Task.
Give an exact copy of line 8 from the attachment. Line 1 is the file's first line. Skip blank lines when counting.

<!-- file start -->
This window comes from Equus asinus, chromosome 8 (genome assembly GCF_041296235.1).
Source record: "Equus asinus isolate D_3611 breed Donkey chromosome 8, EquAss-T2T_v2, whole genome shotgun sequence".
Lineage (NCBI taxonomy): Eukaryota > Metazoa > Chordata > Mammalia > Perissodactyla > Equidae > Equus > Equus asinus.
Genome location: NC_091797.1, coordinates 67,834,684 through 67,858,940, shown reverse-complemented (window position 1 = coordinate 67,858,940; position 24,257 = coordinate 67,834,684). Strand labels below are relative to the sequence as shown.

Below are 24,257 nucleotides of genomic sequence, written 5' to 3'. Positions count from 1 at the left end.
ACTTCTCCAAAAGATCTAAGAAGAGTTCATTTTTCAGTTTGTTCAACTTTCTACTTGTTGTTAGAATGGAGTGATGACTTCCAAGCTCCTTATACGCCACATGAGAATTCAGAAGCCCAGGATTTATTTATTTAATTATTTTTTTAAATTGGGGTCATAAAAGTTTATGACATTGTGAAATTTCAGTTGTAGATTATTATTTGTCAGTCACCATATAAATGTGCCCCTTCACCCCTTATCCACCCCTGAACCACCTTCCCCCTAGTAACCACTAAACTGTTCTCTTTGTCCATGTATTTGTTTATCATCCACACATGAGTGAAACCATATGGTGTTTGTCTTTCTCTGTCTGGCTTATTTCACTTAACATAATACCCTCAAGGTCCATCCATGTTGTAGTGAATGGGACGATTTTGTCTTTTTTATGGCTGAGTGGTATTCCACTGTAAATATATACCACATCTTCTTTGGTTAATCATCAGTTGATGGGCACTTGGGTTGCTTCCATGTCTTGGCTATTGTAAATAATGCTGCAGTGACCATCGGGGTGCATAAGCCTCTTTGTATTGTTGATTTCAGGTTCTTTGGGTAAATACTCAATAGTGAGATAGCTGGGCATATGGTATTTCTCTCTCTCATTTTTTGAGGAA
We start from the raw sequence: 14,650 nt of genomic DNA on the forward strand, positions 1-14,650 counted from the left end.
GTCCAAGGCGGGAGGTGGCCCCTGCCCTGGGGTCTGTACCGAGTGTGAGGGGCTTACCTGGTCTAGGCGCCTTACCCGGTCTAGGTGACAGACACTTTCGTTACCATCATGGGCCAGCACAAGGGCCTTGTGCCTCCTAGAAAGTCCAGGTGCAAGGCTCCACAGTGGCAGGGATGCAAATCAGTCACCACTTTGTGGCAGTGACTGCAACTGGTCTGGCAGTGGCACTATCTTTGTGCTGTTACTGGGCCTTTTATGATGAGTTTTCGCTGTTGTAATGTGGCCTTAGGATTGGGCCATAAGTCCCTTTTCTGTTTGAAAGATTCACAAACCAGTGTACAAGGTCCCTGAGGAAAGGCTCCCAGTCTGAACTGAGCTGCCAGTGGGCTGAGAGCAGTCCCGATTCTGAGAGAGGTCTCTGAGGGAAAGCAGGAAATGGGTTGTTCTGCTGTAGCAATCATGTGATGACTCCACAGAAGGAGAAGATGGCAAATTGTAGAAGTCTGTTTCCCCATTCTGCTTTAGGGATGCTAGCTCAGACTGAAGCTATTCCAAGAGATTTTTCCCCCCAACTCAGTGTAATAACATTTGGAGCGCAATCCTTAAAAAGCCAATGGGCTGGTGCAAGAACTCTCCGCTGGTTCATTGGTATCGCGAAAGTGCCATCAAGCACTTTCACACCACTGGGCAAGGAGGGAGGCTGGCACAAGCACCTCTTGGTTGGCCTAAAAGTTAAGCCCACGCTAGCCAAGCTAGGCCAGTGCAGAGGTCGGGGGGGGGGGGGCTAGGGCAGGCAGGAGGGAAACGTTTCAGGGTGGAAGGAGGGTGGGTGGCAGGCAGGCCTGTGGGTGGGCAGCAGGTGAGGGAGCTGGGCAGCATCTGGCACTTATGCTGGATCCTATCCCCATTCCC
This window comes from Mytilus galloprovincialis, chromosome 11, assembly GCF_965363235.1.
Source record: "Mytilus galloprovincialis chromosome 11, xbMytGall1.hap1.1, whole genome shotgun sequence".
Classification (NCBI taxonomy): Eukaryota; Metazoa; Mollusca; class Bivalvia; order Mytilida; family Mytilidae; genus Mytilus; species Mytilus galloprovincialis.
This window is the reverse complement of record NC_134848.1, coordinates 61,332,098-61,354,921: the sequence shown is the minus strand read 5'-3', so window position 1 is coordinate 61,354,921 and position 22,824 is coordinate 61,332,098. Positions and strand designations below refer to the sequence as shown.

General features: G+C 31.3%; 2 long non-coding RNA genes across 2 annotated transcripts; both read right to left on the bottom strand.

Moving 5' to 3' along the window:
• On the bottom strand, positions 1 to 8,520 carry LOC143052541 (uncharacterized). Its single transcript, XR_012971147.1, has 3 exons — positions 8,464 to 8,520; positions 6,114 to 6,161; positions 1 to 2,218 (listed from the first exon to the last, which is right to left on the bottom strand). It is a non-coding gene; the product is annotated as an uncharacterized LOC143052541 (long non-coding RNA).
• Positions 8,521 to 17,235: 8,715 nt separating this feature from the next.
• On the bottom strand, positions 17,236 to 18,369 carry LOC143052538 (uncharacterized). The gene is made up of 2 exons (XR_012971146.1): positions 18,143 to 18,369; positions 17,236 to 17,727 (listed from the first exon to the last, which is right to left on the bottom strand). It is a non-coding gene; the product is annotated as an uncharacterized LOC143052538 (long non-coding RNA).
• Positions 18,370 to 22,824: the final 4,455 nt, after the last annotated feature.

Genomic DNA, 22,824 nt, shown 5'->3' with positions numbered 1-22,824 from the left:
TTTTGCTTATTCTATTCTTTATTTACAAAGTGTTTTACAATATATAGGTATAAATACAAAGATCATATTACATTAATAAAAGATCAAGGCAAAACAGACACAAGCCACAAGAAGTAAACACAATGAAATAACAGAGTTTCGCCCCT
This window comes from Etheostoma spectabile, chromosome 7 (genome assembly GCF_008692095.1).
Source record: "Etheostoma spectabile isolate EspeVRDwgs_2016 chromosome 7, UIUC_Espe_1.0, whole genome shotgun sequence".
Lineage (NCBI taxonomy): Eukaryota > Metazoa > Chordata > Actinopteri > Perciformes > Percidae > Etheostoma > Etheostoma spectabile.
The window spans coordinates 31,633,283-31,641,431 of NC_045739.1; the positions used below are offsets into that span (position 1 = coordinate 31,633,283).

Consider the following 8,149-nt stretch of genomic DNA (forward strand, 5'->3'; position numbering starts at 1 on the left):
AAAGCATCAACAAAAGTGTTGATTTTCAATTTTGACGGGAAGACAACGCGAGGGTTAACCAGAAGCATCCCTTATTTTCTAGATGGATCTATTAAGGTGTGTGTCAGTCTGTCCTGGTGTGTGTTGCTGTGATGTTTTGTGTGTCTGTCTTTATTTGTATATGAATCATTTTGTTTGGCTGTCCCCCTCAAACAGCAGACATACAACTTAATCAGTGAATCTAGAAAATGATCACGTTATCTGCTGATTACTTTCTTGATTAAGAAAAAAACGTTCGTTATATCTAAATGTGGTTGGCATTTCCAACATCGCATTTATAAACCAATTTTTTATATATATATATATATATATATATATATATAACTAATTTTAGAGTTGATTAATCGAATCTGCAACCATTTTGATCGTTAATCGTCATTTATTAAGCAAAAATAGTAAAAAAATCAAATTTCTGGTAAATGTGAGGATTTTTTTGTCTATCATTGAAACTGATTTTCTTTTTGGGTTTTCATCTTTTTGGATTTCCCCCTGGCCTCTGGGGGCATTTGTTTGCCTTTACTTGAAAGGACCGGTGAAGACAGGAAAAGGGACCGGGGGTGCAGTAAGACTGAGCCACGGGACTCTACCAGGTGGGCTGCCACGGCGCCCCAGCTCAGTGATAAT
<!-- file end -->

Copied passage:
GTCCAAGGCGGGAGGTGGCCCCTGCCCTGGGGTCTGTACCGAGTGTGAGGGGCTTACCTGGTCTAGGCGCCTTACCCGGTCTAGGTGACAGACACTTTCGTTACCATCATGGGCCAGCACAAGGGCCTTGTGCCTCCTAGAAAGTCCAGGTGCAAGGCTCCACAGTGGCAGGGATGCAAATCAGTCACCACTTTGTGGCAGTGACTGCAACTGGTCTGGCAGTGGCACTATCTTTGTGCTGTTACTGGGCCTTTTATGATGAGTTTTCGCTGTTGTAATGTGGCCTTAGGATTGGGCCATAAGTCCCTTTTCTGTTTGAAAGATTCACAAACCAGTGTACAAGGTCCCTGAGGAAAGGCTCCCAGTCTGAACTGAGCTGCCAGTGGGCTGAGAGCAGTCCCGATTCTGAGAGAGGTCTCTGAGGGAAAGCAGGAAATGGGTTGTTCTGCTGTAGCAATCATGTGATGACTCCACAGAAGGAGAAGATGGCAAATTGTAGAAGTCTGTTTCCCCATTCTGCTTTAGGGATGCTAGCTCAGACTGAAGCTATTCCAAGAGATTTTTCCCCCCAACTCAGTGTAATAACATTTGGAGCGCAATCCTTAAAAAGCCAATGGGCTGGTGCAAGAACTCTCCGCTGGTTCATTGGTATCGCGAAAGTGCCATCAAGCACTTTCACACCACTGGGCAAGGAGGGAGGCTGGCACAAGCACCTCTTGGTTGGCCTAAAAGTTAAGCCCACGCTAGCCAAGCTAGGCCAGTGCAGAGGTCGGGGGGGGGGGGGCTAGGGCAGGCAGGAGGGAAACGTTTCAGGGTGGAAGGAGGGTGGGTGGCAGGCAGGCCTGTGGGTGGGCAGCAGGTGAGGGAGCTGGGCAGCATCTGGCACTTATGCTGGATCCTATCCCCATTCCC